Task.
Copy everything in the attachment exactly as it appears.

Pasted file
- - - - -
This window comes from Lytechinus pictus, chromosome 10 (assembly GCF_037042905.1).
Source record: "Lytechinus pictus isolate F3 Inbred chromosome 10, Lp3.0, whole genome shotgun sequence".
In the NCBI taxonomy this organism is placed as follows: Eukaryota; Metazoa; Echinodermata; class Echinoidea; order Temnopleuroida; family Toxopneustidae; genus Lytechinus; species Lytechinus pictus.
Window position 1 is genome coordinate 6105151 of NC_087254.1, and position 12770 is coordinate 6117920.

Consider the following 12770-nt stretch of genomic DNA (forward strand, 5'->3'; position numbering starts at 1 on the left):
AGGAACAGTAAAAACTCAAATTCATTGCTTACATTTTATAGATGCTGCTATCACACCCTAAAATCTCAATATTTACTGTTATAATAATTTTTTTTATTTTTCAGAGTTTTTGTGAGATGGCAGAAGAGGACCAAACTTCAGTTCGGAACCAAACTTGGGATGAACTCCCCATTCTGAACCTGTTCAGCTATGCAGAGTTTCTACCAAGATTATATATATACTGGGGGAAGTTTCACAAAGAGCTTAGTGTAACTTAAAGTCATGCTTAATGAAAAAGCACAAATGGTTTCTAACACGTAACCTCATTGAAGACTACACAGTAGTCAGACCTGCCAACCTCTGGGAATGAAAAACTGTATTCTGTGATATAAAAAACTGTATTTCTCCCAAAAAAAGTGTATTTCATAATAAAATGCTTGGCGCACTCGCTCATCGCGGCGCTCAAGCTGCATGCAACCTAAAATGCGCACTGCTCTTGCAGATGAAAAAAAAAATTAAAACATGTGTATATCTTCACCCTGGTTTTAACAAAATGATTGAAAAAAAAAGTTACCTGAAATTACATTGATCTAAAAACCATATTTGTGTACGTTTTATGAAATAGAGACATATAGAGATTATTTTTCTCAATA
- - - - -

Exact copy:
This window comes from Lytechinus pictus, chromosome 10 (assembly GCF_037042905.1).
Source record: "Lytechinus pictus isolate F3 Inbred chromosome 10, Lp3.0, whole genome shotgun sequence".
In the NCBI taxonomy this organism is placed as follows: Eukaryota; Metazoa; Echinodermata; class Echinoidea; order Temnopleuroida; family Toxopneustidae; genus Lytechinus; species Lytechinus pictus.
Window position 1 is genome coordinate 6105151 of NC_087254.1, and position 12770 is coordinate 6117920.

Consider the following 12770-nt stretch of genomic DNA (forward strand, 5'->3'; position numbering starts at 1 on the left):
AGGAACAGTAAAAACTCAAATTCATTGCTTACATTTTATAGATGCTGCTATCACACCCTAAAATCTCAATATTTACTGTTATAATAATTTTTTTTATTTTTCAGAGTTTTTGTGAGATGGCAGAAGAGGACCAAACTTCAGTTCGGAACCAAACTTGGGATGAACTCCCCATTCTGAACCTGTTCAGCTATGCAGAGTTTCTACCAAGATTATATATATACTGGGGGAAGTTTCACAAAGAGCTTAGTGTAACTTAAAGTCATGCTTAATGAAAAAGCACAAATGGTTTCTAACACGTAACCTCATTGAAGACTACACAGTAGTCAGACCTGCCAACCTCTGGGAATGAAAAACTGTATTCTGTGATATAAAAAACTGTATTTCTCCCAAAAAAAGTGTATTTCATAATAAAATGCTTGGCGCACTCGCTCATCGCGGCGCTCAAGCTGCATGCAACCTAAAATGCGCACTGCTCTTGCAGATGAAAAAAAAAATTAAAACATGTGTATATCTTCACCCTGGTTTTAACAAAATGATTGAAAAAAAAAGTTACCTGAAATTACATTGATCTAAAAACCATATTTGTGTACGTTTTATGAAATAGAGACATATAGAGATTATTTTTCTCAATA